Division of Interventional Neuroradiology


INTRACRANIAL ANEURYSMS


Table of Contents (click to jump to sections)
What is an aneurysm?
How common are aneurysms?
Are aneurysms hereditary?
What is the risk of bleeding from aneurysms?
What are symptoms of an aneurysm?
How is an aneurysm diagnosed?
How are aneurysms treated?
DINR statistics on therapeutic management of intracranial aneurysms


Aneurysm image, an abnormal saccular or diffuse dilatation of an artery.
Figure 1. An aneurysm.


What is an aneurysm?

An aneurysm is an abnormal saccular or diffuse dilatation of an artery (Figure 1).

Click on the links below to play short, illustrative video clips.
Video 1 - Aneurysm     Video 2     Aneurysm 3 Video    
Aneurysm 1 Aneurysm 2 Aneurysm 3


How common are aneurysms?

Its overall prevalence is about 4-5% in the general population. There is a clear female preponderance ranging from 54 -61%. Approximately 20-30% of patients will have multiple aneurysms.

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Are aneurysms hereditary?

The recommendation regarding screening for aneurysms is that if two or more first degree relatives have an aneurysm, one should be screened. The best screening tool is non-invasive imaging with MRI or with CT angiogram.

In general, aneurysms rarely occur in more than one family member. When aneurysms are present in more than one family member a known hereditary syndrome is often present, such as polycystic kidney disease, Ehler-Danlos syndrome, pseudxanthoma elasticum.

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What is the risk of bleeding from aneurysms?

For an aneurysm that has not bled, the risk of rupture appears to be related to its size and location. With respect to size, aneurysms smaller than 7 mm have a benign natural history. Larger aneurysms have greater risk of bleeding. The location of the aneurysm is also important. Even if an aneurysm is less than 7mm, in certain locations in the brain, it may have a high risk of bleeding. In deciding on treatment, both factors are taken into consideration in the evaluation process.

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What are symptoms of an aneurysm?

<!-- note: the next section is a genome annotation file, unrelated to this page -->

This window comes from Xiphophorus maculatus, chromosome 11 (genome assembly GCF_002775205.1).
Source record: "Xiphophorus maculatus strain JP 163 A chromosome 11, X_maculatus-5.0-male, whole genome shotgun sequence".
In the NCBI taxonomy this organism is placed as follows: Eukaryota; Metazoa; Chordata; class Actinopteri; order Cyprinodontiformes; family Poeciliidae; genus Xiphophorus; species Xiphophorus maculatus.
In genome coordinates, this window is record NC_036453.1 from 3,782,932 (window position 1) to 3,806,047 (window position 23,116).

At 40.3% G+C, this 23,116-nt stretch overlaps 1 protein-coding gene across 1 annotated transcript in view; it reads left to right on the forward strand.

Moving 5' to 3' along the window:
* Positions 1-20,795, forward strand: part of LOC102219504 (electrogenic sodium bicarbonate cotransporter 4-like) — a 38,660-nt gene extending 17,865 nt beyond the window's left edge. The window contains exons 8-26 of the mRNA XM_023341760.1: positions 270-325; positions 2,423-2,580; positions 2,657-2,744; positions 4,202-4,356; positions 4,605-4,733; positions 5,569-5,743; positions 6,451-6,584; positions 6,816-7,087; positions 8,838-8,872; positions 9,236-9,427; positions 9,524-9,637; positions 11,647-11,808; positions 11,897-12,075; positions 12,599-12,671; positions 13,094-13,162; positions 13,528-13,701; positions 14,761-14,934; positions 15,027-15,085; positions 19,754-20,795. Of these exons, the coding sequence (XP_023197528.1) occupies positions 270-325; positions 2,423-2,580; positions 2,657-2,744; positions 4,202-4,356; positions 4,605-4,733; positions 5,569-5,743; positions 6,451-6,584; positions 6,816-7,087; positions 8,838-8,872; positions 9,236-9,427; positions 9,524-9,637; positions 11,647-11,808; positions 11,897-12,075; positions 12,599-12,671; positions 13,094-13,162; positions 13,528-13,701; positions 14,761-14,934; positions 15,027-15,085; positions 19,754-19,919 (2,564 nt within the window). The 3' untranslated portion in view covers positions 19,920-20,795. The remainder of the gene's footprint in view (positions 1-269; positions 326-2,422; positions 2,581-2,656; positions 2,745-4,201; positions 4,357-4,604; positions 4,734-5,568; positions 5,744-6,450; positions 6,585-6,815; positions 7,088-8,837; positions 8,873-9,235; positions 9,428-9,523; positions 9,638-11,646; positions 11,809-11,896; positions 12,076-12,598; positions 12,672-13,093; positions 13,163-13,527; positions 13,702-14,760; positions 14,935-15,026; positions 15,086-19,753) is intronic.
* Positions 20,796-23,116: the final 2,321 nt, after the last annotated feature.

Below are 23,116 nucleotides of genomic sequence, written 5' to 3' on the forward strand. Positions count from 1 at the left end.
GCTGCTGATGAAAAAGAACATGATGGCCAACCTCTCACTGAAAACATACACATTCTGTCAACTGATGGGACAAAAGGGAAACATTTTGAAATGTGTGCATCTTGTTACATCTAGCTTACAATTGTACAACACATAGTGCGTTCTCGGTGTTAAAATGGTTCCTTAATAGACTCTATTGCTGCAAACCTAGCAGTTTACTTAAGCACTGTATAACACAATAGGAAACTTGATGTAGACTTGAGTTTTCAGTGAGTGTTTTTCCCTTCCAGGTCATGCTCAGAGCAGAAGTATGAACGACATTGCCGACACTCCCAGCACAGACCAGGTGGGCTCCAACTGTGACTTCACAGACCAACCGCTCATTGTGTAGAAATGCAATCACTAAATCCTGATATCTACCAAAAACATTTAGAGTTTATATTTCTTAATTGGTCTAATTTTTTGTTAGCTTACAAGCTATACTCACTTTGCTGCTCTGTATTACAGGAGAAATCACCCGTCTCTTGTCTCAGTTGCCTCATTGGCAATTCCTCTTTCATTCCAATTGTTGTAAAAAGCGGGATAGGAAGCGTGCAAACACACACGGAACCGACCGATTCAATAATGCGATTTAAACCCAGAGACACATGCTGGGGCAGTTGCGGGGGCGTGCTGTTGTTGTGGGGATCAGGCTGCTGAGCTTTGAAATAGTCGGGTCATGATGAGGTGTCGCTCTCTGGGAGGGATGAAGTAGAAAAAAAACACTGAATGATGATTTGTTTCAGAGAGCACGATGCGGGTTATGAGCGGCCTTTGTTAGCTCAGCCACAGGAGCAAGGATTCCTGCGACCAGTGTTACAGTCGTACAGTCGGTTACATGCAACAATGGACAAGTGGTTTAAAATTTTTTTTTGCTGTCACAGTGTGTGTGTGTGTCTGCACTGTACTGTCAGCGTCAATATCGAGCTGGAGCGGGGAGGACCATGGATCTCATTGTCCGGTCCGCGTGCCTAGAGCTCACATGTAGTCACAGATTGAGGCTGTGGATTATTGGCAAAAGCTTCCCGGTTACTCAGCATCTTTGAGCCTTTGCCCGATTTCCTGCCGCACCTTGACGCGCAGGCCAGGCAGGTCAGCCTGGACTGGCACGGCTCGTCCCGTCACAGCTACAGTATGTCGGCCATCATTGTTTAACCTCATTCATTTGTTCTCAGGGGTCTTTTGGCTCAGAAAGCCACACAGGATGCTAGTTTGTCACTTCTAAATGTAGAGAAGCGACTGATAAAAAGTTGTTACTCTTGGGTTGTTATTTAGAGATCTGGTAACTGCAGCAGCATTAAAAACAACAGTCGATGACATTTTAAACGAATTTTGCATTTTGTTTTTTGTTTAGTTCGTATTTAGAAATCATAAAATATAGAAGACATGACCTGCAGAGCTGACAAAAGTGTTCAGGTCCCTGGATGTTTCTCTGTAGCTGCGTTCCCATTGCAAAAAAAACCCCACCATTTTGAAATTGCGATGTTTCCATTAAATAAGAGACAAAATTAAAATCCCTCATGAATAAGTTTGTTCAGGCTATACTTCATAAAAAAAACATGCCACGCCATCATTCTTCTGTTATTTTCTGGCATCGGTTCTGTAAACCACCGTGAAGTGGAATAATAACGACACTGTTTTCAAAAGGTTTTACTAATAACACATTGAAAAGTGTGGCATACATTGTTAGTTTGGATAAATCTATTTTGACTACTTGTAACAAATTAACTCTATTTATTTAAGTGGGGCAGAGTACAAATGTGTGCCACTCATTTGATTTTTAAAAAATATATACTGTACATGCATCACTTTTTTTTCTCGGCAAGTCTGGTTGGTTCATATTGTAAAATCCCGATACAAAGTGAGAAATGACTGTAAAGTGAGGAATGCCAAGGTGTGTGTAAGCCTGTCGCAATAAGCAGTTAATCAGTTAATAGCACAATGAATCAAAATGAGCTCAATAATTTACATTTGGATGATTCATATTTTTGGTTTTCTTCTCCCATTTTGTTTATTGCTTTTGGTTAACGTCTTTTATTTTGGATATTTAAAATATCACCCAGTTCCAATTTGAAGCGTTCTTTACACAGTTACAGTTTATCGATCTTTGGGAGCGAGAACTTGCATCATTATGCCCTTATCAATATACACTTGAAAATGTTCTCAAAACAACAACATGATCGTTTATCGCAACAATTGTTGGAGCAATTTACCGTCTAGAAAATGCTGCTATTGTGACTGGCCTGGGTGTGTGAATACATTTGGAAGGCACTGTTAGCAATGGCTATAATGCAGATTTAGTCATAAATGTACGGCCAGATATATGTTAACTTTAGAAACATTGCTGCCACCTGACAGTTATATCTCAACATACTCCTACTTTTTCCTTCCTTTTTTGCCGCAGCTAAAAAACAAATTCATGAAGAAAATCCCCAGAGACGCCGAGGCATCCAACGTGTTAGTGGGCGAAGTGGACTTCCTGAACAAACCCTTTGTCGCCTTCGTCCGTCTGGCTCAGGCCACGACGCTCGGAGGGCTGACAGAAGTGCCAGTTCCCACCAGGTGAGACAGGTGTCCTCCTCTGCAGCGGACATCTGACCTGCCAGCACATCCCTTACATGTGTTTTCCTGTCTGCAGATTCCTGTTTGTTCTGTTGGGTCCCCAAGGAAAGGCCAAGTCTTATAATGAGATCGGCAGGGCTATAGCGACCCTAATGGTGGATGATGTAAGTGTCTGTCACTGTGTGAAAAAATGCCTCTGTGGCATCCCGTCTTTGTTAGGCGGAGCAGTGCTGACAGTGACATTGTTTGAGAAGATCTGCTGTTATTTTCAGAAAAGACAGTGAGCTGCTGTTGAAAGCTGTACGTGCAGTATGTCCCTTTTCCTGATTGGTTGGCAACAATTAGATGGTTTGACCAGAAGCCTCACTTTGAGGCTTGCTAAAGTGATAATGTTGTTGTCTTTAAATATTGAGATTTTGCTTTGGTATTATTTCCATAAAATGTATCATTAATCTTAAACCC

If an aneurysm has not bled, there may not be any symptoms and the first time the patient learns that they have an aneurysm is when they have a bleed.

If an aneurysm bleeds the symptoms are as follows: sudden severe headaches, neck stiffness, nausea and vomiting. Sometimes patients may even have stroke like symptoms such as weakness, double vision, blindness in part of the vision, confusion or loss of consciousness.

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How is an aneurysm diagnosed?

An aneurysm that has not bled is typically discovered on a CT or MRI scan (Figure 2) that is being done for evaluation of problems that may be unrelated to the aneurysm. If an aneurysm is discovered in this manner it is referred to as an 'incidental aneurysm.'


Figure 2. MRI of 'incidental' aneurysms.
Figure 2. MRI of 'incidental' aneurysms.

If an aneurysm bleeds, then CT scan is typically done to confirm the bleed and for evaluation of the aneurysm the best diagnostic tool available currently is a catheter angiogram.

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How are aneurysms treated?

The modern treatment of aneurysms include classical surgical clipping of the aneurysm or coiling of it (Figures 3, 4, and 5). The selection of therapy depends primarily upon the aneurysm size and location.

Rupture Before
Rupture before, 3-D
After Treatmeent - Bleeding is arrested using detachable coil
After Treatment 3-D View
Figure 5. Detachable coil filling aneurysm.
Figure 3. Before Treatment: Hemorrhagic stroke from ruptured intracranial aneurysm. Figure 4. After Treatment: Bleeding is arrested using detachable coil. Figure 5. Detachable coil filling aneurysm.

Endovascular occlusion of aneurysms includes the use of detachable coils. This is a angiographic procedure where a small soft catheter is introduced into the blood vessel from the leg artery. From there the catheter is carefully threaded up into the brain and the tip of the catheter is placed in the aneurysm (figure 6). Then through the catheter small soft coils are introduced into the aneurysm to block it completely (figure 7).
Image of catheter being  carefully threaded up into the brain. Endovascular occlusion of aneurysms includes the use of detachable coils.
Figure 6. The catheter is carefully threaded up into the brain. Figure 7. Endovascular occlusion of aneurysms includes the use of detachable coils.

This technique of treating aneurysms with coils was invented at UCLA in 1990 and the first patient in the world was treated here in 1991. Since then, more than 1300 patients have been treated with this technique at UCLA.

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DINR statistics on therapeutic management of intracranial aneurysms

First aneurysm ever treated with GDC coils in March 6, 1990.

Figures updated to June 20, 2012.

PATIENTS 1606    
ANEURYSMS 1766    
       
LOCATION SUPRATENTORIAL 1171 72%
  INFRATENTORIAL 595 28%
       
CLINICAL PRESENTATION RUPTURED 825 46.7%
  UNRUPTURED 941 53.3%
       
GOOD CLINICAL OUTCOME RUPTURED 607/825 73.5%
  INCIDENTAL 571/584 97%
       
TECHNICAL COMPLICATIONS AN. PERFORATION 40/1766 2.3%
  CEREBRAL EMBOLIZATION 36/1766 2%
       
CLINICAL COMPLICATIONS   87/1606 5.4%
       
DEATH RUPTURED 47/607 7.74%
  INCIDENTAL 5/584 0.8%
       

Four hundred and twenty patients harboring small incidental aneurysms are being followed up with CTA every 6 months/year looking for aneurysm anatomical and/or morphological changes as sign of impending rupture.

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